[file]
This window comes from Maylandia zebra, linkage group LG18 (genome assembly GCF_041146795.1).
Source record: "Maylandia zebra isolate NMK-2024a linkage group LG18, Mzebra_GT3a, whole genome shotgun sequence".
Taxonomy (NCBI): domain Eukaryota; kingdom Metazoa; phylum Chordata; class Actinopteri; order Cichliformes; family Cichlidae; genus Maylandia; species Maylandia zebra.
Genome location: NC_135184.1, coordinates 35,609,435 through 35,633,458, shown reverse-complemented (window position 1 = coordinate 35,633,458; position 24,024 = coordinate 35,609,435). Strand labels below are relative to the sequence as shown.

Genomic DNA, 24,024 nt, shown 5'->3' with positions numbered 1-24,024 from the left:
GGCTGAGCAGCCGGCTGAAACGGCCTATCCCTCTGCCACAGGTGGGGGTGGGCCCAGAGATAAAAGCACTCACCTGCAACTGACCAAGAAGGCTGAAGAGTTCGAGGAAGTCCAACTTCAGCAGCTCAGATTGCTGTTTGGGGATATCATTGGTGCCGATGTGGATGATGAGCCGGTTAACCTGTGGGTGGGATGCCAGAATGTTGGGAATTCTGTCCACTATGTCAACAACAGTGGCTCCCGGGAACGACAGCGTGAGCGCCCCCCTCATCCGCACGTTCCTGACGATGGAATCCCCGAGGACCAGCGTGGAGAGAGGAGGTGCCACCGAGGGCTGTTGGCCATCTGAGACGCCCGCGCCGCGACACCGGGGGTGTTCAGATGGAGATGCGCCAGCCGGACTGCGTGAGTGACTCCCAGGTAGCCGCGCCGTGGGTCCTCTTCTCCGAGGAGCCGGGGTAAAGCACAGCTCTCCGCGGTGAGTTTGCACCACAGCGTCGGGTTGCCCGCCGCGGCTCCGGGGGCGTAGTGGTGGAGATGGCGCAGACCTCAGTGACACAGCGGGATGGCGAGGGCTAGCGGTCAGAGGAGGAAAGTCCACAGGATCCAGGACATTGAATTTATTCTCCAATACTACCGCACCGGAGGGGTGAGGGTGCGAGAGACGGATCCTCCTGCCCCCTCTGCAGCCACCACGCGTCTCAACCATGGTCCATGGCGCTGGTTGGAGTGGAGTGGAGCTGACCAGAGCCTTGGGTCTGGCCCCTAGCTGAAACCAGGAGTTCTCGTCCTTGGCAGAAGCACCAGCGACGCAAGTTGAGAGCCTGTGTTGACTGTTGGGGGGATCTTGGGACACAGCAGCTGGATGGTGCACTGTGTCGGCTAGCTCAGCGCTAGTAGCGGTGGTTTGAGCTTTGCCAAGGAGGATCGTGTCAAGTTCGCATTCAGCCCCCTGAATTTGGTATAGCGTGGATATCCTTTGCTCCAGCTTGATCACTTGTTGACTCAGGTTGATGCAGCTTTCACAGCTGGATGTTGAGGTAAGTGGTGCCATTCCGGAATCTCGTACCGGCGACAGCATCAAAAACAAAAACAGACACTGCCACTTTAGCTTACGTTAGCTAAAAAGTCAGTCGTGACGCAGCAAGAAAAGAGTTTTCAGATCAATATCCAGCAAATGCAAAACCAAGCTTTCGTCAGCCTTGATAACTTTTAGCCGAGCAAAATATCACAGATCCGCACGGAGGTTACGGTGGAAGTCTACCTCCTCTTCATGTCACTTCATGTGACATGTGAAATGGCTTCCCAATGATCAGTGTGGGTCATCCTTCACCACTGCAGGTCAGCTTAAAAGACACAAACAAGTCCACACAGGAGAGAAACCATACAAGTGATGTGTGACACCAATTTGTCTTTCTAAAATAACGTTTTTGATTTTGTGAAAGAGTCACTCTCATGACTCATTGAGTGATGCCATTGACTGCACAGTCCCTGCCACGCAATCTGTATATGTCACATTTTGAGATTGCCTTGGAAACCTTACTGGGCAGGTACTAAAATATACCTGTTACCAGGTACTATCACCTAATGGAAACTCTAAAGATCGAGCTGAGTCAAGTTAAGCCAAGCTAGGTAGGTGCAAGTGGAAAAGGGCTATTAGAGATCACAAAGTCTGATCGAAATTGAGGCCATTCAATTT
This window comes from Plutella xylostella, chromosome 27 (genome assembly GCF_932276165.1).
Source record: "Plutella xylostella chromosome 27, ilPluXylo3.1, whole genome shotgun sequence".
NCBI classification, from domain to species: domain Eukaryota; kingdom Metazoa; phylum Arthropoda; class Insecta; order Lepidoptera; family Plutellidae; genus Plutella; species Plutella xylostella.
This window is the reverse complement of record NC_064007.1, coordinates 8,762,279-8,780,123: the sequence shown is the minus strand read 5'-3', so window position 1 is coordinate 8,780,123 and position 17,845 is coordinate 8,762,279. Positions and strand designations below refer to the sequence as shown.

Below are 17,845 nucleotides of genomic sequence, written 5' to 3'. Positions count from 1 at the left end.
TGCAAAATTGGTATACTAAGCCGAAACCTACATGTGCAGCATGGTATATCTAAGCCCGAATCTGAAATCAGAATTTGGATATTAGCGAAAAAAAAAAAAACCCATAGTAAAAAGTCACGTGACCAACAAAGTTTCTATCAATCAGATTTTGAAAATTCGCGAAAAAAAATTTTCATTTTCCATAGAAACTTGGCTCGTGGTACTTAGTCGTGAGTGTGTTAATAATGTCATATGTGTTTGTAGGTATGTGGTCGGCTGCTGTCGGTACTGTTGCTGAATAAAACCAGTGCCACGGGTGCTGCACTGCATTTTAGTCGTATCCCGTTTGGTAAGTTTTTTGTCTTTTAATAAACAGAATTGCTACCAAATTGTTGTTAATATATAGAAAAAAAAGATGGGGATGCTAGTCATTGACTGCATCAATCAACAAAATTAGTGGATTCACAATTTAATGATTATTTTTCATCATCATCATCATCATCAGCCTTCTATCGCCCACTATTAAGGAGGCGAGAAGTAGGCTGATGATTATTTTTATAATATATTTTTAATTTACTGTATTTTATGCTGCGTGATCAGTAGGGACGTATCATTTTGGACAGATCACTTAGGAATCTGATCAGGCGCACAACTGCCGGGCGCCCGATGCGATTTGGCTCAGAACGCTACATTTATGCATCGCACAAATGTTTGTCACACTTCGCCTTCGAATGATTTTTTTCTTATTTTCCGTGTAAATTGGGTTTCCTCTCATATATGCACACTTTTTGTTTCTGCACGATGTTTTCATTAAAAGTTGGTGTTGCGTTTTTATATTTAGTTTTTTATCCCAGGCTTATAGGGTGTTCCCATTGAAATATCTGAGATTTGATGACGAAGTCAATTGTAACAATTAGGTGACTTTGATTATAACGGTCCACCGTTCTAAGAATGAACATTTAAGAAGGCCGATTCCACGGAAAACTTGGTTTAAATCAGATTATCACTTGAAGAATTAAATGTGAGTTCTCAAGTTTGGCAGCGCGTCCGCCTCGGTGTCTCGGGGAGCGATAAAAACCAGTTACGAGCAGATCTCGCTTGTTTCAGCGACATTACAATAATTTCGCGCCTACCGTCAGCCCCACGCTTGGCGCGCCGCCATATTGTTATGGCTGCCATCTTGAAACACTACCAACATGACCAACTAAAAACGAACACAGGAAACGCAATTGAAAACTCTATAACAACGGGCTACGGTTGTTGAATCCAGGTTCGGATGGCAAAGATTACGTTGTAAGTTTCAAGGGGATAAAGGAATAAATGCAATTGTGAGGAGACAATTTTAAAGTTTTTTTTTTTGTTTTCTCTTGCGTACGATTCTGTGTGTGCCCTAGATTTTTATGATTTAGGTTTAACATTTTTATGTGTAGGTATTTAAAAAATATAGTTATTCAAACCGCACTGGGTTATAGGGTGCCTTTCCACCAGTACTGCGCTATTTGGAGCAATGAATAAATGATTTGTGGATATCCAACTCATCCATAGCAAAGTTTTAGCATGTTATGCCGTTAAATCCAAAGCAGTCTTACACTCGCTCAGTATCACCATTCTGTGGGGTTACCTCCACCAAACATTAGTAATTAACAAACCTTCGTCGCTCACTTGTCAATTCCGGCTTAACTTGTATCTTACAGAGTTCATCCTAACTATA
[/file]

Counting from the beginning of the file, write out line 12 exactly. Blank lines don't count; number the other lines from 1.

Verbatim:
TGCAAAATTGGTATACTAAGCCGAAACCTACATGTGCAGCATGGTATATCTAAGCCCGAATCTGAAATCAGAATTTGGATATTAGCGAAAAAAAAAAAAACCCATAGTAAAAAGTCACGTGACCAACAAAGTTTCTATCAATCAGATTTTGAAAATTCGCGAAAAAAAATTTTCATTTTCCATAGAAACTTGGCTCGTGGTACTTAGTCGTGAGTGTGTTAATAATGTCATATGTGTTTGTAGGTATGTGGTCGGCTGCTGTCGGTACTGTTGCTGAATAAAACCAGTGCCACGGGTGCTGCACTGCATTTTAGTCGTATCCCGTTTGGTAAGTTTTTTGTCTTTTAATAAACAGAATTGCTACCAAATTGTTGTTAATATATAGAAAAAAAAGATGGGGATGCTAGTCATTGACTGCATCAATCAACAAAATTAGTGGATTCACAATTTAATGATTATTTTTCATCATCATCATCATCATCAGCCTTCTATCGCCCACTATTAAGGAGGCGAGAAGTAGGCTGATGATTATTTTTATAATATATTTTTAATTTACTGTATTTTATGCTGCGTGATCAGTAGGGACGTATCATTTTGGACAGATCACTTAGGAATCTGATCAGGCGCACAACTGCCGGGCGCCCGATGCGATTTGGCTCAGAACGCTACATTTATGCATCGCACAAATGTTTGTCACACTTCGCCTTCGAATGATTTTTTTCTTATTTTCCGTGTAAATTGGGTTTCCTCTCATATATGCACACTTTTTGTTTCTGCACGATGTTTTCATTAAAAGTTGGTGTTGCGTTTTTATATTTAGTTTTTTATCCCAGGCTTATAGGGTGTTCCCATTGAAATATCTGAGATTTGATGACGAAGTCAATTGTAACAATTAGGTGACTTTGATTATAACGGTCCACCGTTCTAAGAATGAACATTTAAGAAGGCCGATTCCACGGAAAACTTGGTTTAAATCAGATTATCACTTGAAGAATTAAATGTGAGTTCTCAAGTTTGGCAGCGCGTCCGCCTCGGTGTCTCGGGGAGCGATAAAAACCAGTTACGAGCAGATCTCGCTTGTTTCAGCGACATTACAATAATTTCGCGCCTACCGTCAGCCCCACGCTTGGCGCGCCGCCATATTGTTATGGCTGCCATCTTGAAACACTACCAACATGACCAACTAAAAACGAACACAGGAAACGCAATTGAAAACTCTATAACAACGGGCTACGGTTGTTGAATCCAGGTTCGGATGGCAAAGATTACGTTGTAAGTTTCAAGGGGATAAAGGAATAAATGCAATTGTGAGGAGACAATTTTAAAGTTTTTTTTTTTGTTTTCTCTTGCGTACGATTCTGTGTGTGCCCTAGATTTTTATGATTTAGGTTTAACATTTTTATGTGTAGGTATTTAAAAAATATAGTTATTCAAACCGCACTGGGTTATAGGGTGCCTTTCCACCAGTACTGCGCTATTTGGAGCAATGAATAAATGATTTGTGGATATCCAACTCATCCATAGCAAAGTTTTAGCATGTTATGCCGTTAAATCCAAAGCAGTCTTACACTCGCTCAGTATCACCATTCTGTGGGGTTACCTCCACCAAACATTAGTAATTAACAAACCTTCGTCGCTCACTTGTCAATTCCGGCTTAACTTGTATCTTACAGAGTTCATCCTAACTATA